Our grand master plan for the beach-bound leg of our vacation (three days, two nights) was to visit as many of the famous Praia as possible, but in the end we only got to see four: Praia da Joaquina, Praia Mole, Praia da Barra de Lagoa, é Prainha. We began with Praia da Joaquina, famous for its huge, white-sand dunes and the sport spawned on them: sand surfing. According to Ciarán’s “holy book” (read: Lonely Planet Guide to Brazil), these dunes are, and I quote, “huge sandy mounds perfect for fast and dirty rides.”
…Make of that what you will.
We were supposed to take one of those “fast and dirty rides” but the moment we made it over the dunes and spotted the beach, the thought of sand surfing totally fled our minds. Despite my pride in the Philippine beaches, I have to admit that Praia da Joaquina was like nothing I’d ever seen before–miles and miles of white sand beach disappearing into ridiculously clear azure water, with waves dramatically crashing into the shore every few seconds or so. We picked a spot on the beach, rubbed ourselves down with sunscreen (SPF 100++ for me, SPF 15 for everyone else), and after letting that settle, hit the surf with a vengeance.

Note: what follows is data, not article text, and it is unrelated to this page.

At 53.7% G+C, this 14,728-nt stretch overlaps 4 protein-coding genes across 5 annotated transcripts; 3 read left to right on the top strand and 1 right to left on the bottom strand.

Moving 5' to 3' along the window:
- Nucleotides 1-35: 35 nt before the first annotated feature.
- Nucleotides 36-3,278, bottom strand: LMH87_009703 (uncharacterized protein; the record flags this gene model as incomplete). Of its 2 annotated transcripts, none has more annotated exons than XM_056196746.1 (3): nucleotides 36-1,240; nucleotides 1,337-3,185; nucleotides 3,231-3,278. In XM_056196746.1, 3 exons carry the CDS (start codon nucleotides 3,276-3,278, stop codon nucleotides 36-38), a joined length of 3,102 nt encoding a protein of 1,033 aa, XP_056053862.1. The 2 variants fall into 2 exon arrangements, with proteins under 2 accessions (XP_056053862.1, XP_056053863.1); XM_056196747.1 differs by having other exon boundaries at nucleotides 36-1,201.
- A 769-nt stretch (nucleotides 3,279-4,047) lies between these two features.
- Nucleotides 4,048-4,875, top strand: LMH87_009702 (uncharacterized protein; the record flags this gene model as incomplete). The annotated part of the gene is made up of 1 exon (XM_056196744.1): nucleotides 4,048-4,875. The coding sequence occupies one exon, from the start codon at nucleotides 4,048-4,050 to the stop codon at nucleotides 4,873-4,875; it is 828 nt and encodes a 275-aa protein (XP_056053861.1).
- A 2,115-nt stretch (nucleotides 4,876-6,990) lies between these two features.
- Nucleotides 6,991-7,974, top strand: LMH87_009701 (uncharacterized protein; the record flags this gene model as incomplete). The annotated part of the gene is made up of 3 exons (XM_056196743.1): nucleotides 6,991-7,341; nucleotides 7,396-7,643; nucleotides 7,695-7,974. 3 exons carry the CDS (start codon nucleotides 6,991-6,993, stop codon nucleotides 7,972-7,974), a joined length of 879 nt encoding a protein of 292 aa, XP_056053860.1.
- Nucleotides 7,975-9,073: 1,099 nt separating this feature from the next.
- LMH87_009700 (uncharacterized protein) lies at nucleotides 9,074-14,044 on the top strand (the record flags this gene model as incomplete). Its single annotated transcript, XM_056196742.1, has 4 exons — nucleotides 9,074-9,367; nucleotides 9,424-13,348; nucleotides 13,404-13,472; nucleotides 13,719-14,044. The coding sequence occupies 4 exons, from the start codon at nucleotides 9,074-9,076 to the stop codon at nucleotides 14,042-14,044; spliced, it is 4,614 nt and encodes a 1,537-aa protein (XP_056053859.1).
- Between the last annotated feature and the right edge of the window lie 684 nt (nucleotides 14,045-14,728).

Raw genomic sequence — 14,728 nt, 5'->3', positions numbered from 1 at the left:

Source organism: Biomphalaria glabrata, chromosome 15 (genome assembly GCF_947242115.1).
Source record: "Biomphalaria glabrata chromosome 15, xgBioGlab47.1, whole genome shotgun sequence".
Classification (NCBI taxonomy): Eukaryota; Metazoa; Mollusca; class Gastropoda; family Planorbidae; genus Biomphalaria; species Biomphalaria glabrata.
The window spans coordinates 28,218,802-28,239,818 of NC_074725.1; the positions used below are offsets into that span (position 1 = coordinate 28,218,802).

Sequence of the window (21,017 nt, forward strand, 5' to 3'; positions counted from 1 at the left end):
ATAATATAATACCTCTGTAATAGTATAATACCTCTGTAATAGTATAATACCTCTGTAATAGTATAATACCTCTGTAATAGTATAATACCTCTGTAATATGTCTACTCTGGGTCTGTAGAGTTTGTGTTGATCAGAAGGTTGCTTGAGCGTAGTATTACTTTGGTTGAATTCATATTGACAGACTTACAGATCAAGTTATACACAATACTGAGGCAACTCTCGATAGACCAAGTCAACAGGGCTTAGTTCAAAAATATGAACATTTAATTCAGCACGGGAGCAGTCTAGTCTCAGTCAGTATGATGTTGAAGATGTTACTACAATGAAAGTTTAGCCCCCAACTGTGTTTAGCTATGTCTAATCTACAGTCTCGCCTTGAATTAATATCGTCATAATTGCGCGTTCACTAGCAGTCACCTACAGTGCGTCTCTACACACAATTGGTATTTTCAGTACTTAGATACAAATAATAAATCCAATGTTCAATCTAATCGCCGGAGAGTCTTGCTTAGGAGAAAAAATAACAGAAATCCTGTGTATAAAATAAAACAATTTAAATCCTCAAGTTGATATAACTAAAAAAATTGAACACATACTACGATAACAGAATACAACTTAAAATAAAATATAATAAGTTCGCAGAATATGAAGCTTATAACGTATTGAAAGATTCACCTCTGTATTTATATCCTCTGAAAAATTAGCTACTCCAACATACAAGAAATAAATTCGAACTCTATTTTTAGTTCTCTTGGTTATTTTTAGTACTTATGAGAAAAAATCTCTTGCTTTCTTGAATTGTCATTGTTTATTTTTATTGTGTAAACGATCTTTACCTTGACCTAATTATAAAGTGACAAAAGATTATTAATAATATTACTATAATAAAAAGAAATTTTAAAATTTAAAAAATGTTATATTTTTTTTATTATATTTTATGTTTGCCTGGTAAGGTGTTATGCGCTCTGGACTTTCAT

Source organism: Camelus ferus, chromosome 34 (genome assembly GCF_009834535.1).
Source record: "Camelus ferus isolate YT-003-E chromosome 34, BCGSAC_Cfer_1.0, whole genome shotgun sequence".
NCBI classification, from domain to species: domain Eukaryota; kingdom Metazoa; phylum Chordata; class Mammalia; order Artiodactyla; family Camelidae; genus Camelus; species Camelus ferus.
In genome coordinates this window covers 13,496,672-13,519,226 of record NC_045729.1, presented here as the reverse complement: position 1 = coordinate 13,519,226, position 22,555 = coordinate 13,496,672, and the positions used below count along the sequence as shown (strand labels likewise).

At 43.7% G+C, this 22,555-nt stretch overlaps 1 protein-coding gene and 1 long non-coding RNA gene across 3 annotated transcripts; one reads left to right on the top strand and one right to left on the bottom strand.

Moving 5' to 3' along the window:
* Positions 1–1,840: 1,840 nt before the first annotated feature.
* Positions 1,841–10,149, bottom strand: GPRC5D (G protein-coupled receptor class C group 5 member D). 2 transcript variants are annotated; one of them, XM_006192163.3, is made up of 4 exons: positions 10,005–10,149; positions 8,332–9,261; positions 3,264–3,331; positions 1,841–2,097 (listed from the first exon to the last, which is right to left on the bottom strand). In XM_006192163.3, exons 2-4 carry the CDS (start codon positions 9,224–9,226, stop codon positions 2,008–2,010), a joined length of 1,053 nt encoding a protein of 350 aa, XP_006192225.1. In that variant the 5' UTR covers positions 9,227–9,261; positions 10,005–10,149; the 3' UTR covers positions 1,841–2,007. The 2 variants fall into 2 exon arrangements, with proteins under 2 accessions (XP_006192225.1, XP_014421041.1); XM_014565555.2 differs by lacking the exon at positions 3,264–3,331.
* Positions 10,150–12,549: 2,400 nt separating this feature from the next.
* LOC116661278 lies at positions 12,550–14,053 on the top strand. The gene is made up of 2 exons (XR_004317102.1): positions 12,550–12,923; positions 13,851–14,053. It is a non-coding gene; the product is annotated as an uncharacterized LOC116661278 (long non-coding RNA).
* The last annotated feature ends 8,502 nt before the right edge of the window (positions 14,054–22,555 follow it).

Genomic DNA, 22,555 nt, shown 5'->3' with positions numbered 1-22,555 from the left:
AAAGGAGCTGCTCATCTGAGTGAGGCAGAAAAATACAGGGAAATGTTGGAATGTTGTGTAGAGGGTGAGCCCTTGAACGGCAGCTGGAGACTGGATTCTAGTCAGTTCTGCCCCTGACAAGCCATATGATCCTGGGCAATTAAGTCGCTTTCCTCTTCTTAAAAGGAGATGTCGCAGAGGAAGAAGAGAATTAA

Learned how to bodyboard, or boogie-board, with Ciarán, and though I nearly drowned twice (got caught in the curl of a wave) I had lots of fun and probably burned an insane amount of calories. The tide was strong even if technically we weren’t that far out to sea, so treading water to get to the better waves proved to be a Herculean effort on both our parts. I got smacked in my face with my board more than a few times, but in the end the ten reals we spent on a hour’s rental was totes worth it.